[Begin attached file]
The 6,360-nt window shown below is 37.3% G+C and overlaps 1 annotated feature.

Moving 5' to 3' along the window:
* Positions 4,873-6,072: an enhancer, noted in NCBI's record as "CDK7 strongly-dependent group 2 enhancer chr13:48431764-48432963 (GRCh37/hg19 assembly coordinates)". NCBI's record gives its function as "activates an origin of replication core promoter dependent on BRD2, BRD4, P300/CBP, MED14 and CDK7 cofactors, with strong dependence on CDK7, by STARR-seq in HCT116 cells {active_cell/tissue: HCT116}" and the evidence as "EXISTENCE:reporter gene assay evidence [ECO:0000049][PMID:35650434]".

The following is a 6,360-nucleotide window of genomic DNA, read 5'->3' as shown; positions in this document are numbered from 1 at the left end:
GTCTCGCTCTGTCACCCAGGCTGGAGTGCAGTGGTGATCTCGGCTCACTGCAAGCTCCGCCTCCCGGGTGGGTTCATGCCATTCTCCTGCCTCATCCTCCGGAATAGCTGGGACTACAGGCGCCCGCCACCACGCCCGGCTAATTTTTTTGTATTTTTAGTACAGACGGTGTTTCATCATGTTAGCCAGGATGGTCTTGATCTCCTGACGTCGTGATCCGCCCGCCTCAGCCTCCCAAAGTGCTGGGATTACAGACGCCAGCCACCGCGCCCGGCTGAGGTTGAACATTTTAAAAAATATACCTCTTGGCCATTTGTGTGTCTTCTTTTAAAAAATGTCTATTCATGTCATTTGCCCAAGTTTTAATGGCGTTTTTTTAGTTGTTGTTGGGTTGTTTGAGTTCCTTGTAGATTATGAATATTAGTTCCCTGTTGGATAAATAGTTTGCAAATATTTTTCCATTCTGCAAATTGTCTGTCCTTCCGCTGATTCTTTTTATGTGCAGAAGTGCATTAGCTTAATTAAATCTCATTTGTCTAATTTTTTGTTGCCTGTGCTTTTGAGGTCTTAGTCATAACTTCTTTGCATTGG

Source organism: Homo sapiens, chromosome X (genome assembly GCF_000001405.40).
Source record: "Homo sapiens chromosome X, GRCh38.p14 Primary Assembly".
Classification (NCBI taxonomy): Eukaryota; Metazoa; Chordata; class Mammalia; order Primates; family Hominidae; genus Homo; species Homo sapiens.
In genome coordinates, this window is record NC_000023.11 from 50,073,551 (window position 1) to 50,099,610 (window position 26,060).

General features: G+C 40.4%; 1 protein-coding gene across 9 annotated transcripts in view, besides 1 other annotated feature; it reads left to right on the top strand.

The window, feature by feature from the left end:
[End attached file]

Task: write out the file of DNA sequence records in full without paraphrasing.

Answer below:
The 6,360-nt window shown below is 37.3% G+C and overlaps 1 annotated feature.

Moving 5' to 3' along the window:
* Positions 4,873-6,072: an enhancer, noted in NCBI's record as "CDK7 strongly-dependent group 2 enhancer chr13:48431764-48432963 (GRCh37/hg19 assembly coordinates)". NCBI's record gives its function as "activates an origin of replication core promoter dependent on BRD2, BRD4, P300/CBP, MED14 and CDK7 cofactors, with strong dependence on CDK7, by STARR-seq in HCT116 cells {active_cell/tissue: HCT116}" and the evidence as "EXISTENCE:reporter gene assay evidence [ECO:0000049][PMID:35650434]".

The following is a 6,360-nucleotide window of genomic DNA, read 5'->3' as shown; positions in this document are numbered from 1 at the left end:
GTCTCGCTCTGTCACCCAGGCTGGAGTGCAGTGGTGATCTCGGCTCACTGCAAGCTCCGCCTCCCGGGTGGGTTCATGCCATTCTCCTGCCTCATCCTCCGGAATAGCTGGGACTACAGGCGCCCGCCACCACGCCCGGCTAATTTTTTTGTATTTTTAGTACAGACGGTGTTTCATCATGTTAGCCAGGATGGTCTTGATCTCCTGACGTCGTGATCCGCCCGCCTCAGCCTCCCAAAGTGCTGGGATTACAGACGCCAGCCACCGCGCCCGGCTGAGGTTGAACATTTTAAAAAATATACCTCTTGGCCATTTGTGTGTCTTCTTTTAAAAAATGTCTATTCATGTCATTTGCCCAAGTTTTAATGGCGTTTTTTTAGTTGTTGTTGGGTTGTTTGAGTTCCTTGTAGATTATGAATATTAGTTCCCTGTTGGATAAATAGTTTGCAAATATTTTTCCATTCTGCAAATTGTCTGTCCTTCCGCTGATTCTTTTTATGTGCAGAAGTGCATTAGCTTAATTAAATCTCATTTGTCTAATTTTTTGTTGCCTGTGCTTTTGAGGTCTTAGTCATAACTTCTTTGCATTGG

Source organism: Homo sapiens, chromosome X (genome assembly GCF_000001405.40).
Source record: "Homo sapiens chromosome X, GRCh38.p14 Primary Assembly".
Classification (NCBI taxonomy): Eukaryota; Metazoa; Chordata; class Mammalia; order Primates; family Hominidae; genus Homo; species Homo sapiens.
In genome coordinates, this window is record NC_000023.11 from 50,073,551 (window position 1) to 50,099,610 (window position 26,060).

General features: G+C 40.4%; 1 protein-coding gene across 9 annotated transcripts in view, besides 1 other annotated feature; it reads left to right on the top strand.

The window, feature by feature from the left end: